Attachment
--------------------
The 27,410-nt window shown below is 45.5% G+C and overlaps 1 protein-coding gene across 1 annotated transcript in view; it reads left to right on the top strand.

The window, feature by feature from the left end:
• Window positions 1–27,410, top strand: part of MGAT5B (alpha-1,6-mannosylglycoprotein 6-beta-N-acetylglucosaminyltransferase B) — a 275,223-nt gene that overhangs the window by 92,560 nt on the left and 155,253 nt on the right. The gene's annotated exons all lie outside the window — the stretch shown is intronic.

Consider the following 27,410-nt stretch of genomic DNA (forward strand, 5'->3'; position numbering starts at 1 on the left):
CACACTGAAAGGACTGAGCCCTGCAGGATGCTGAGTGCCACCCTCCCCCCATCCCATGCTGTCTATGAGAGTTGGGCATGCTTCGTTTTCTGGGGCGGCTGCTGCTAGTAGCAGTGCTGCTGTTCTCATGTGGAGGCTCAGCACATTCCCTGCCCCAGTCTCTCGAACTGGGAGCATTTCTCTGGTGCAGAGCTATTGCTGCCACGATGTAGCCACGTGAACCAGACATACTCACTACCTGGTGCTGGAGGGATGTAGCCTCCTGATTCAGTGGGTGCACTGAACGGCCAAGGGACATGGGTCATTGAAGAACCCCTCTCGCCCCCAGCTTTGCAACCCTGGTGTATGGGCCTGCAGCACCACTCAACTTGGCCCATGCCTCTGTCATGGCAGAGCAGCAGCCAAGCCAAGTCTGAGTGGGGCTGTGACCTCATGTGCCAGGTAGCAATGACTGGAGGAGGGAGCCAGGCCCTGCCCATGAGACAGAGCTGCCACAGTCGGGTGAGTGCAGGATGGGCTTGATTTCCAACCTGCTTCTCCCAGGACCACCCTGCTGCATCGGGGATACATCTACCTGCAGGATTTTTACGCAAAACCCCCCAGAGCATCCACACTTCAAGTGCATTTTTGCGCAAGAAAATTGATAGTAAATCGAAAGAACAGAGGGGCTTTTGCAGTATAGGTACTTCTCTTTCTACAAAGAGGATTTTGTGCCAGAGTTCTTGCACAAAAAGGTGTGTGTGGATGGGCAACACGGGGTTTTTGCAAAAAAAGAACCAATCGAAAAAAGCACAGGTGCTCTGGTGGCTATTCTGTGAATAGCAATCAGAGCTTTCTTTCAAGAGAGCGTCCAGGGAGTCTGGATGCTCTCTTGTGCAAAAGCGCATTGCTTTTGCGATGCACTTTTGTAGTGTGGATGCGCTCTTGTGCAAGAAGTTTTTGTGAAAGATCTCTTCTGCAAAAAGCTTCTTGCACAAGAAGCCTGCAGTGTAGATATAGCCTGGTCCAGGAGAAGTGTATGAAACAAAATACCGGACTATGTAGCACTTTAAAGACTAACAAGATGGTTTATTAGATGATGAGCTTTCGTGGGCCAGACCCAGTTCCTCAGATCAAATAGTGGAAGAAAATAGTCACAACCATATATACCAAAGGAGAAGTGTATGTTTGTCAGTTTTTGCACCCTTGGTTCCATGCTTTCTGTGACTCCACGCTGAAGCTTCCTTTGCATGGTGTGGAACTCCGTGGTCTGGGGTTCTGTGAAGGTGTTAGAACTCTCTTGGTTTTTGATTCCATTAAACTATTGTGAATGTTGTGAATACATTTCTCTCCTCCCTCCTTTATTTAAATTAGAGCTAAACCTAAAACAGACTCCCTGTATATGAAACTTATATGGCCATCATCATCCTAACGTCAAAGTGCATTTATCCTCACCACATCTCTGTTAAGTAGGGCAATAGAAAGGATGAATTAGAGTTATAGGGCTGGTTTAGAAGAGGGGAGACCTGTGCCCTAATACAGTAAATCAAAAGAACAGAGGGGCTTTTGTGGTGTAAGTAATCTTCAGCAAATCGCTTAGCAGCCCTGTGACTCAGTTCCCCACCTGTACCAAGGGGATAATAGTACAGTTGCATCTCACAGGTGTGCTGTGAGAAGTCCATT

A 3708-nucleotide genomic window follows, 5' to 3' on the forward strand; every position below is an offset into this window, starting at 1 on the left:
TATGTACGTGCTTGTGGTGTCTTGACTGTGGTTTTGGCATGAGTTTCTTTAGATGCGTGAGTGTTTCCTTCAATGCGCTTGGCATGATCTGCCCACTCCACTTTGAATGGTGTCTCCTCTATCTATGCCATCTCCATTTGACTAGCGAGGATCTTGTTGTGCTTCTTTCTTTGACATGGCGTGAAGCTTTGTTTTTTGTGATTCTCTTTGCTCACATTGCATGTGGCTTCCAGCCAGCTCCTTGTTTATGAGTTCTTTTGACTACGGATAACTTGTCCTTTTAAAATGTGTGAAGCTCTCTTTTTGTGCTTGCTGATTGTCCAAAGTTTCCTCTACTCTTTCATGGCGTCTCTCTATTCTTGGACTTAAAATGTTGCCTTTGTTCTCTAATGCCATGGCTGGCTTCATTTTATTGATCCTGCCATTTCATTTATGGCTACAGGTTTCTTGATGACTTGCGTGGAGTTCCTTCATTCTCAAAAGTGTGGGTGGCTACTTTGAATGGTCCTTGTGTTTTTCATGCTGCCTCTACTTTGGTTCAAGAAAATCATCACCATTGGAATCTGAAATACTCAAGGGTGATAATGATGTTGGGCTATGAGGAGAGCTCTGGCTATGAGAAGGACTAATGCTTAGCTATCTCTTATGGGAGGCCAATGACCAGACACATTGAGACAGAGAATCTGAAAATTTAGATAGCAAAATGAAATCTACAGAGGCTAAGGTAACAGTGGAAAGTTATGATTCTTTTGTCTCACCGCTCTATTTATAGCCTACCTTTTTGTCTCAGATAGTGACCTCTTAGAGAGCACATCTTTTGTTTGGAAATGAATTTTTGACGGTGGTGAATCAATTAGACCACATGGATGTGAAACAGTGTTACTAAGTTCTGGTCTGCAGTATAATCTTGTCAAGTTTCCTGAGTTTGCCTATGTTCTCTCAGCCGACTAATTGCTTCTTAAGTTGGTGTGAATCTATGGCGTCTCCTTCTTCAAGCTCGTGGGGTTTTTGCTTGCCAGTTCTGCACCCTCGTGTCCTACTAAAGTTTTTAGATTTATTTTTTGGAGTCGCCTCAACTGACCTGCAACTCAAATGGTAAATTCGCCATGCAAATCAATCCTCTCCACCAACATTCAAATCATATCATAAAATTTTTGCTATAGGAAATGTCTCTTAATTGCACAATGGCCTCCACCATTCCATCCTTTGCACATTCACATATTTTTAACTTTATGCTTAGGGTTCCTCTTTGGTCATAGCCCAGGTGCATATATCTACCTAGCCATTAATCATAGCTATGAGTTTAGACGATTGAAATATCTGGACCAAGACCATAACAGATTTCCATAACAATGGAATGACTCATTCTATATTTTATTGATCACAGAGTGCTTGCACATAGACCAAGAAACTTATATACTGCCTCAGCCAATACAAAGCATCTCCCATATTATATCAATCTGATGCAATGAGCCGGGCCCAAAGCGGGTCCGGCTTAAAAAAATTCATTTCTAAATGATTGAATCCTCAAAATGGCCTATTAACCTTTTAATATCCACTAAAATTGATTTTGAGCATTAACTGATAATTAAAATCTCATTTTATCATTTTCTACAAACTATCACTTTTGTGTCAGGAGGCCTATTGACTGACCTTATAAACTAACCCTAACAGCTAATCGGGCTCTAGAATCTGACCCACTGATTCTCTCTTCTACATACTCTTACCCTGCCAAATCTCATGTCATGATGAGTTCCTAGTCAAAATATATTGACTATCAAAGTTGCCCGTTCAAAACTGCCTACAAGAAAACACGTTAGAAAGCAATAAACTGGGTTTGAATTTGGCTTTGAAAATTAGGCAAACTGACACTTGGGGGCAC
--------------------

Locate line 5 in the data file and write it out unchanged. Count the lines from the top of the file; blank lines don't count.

CACACTGAAAGGACTGAGCCCTGCAGGATGCTGAGTGCCACCCTCCCCCCATCCCATGCTGTCTATGAGAGTTGGGCATGCTTCGTTTTCTGGGGCGGCTGCTGCTAGTAGCAGTGCTGCTGTTCTCATGTGGAGGCTCAGCACATTCCCTGCCCCAGTCTCTCGAACTGGGAGCATTTCTCTGGTGCAGAGCTATTGCTGCCACGATGTAGCCACGTGAACCAGACATACTCACTACCTGGTGCTGGAGGGATGTAGCCTCCTGATTCAGTGGGTGCACTGAACGGCCAAGGGACATGGGTCATTGAAGAACCCCTCTCGCCCCCAGCTTTGCAACCCTGGTGTATGGGCCTGCAGCACCACTCAACTTGGCCCATGCCTCTGTCATGGCAGAGCAGCAGCCAAGCCAAGTCTGAGTGGGGCTGTGACCTCATGTGCCAGGTAGCAATGACTGGAGGAGGGAGCCAGGCCCTGCCCATGAGACAGAGCTGCCACAGTCGGGTGAGTGCAGGATGGGCTTGATTTCCAACCTGCTTCTCCCAGGACCACCCTGCTGCATCGGGGATACATCTACCTGCAGGATTTTTACGCAAAACCCCCCAGAGCATCCACACTTCAAGTGCATTTTTGCGCAAGAAAATTGATAGTAAATCGAAAGAACAGAGGGGCTTTTGCAGTATAGGTACTTCTCTTTCTACAAAGAGGATTTTGTGCCAGAGTTCTTGCACAAAAAGGTGTGTGTGGATGGGCAACACGGGGTTTTTGCAAAAAAAGAACCAATCGAAAAAAGCACAGGTGCTCTGGTGGCTATTCTGTGAATAGCAATCAGAGCTTTCTTTCAAGAGAGCGTCCAGGGAGTCTGGATGCTCTCTTGTGCAAAAGCGCATTGCTTTTGCGATGCACTTTTGTAGTGTGGATGCGCTCTTGTGCAAGAAGTTTTTGTGAAAGATCTCTTCTGCAAAAAGCTTCTTGCACAAGAAGCCTGCAGTGTAGATATAGCCTGGTCCAGGAGAAGTGTATGAAACAAAATACCGGACTATGTAGCACTTTAAAGACTAACAAGATGGTTTATTAGATGATGAGCTTTCGTGGGCCAGACCCAGTTCCTCAGATCAAATAGTGGAAGAAAATAGTCACAACCATATATACCAAAGGAGAAGTGTATGTTTGTCAGTTTTTGCACCCTTGGTTCCATGCTTTCTGTGACTCCACGCTGAAGCTTCCTTTGCATGGTGTGGAACTCCGTGGTCTGGGGTTCTGTGAAGGTGTTAGAACTCTCTTGGTTTTTGATTCCATTAAACTATTGTGAATGTTGTGAATACATTTCTCTCCTCCCTCCTTTATTTAAATTAGAGCTAAACCTAAAACAGACTCCCTGTATATGAAACTTATATGGCCATCATCATCCTAACGTCAAAGTGCATTTATCCTCACCACATCTCTGTTAAGTAGGGCAATAGAAAGGATGAATTAGAGTTATAGGGCTGGTTTAGAAGAGGGGAGACCTGTGCCCTAATACAGTAAATCAAAAGAACAGAGGGGCTTTTGTGGTGTAAGTAATCTTCAGCAAATCGCTTAGCAGCCCTGTGACTCAGTTCCCCACCTGTACCAAGGGGATAATAGTACAGTTGCATCTCACAGGTGTGCTGTGAGAAGTCCATT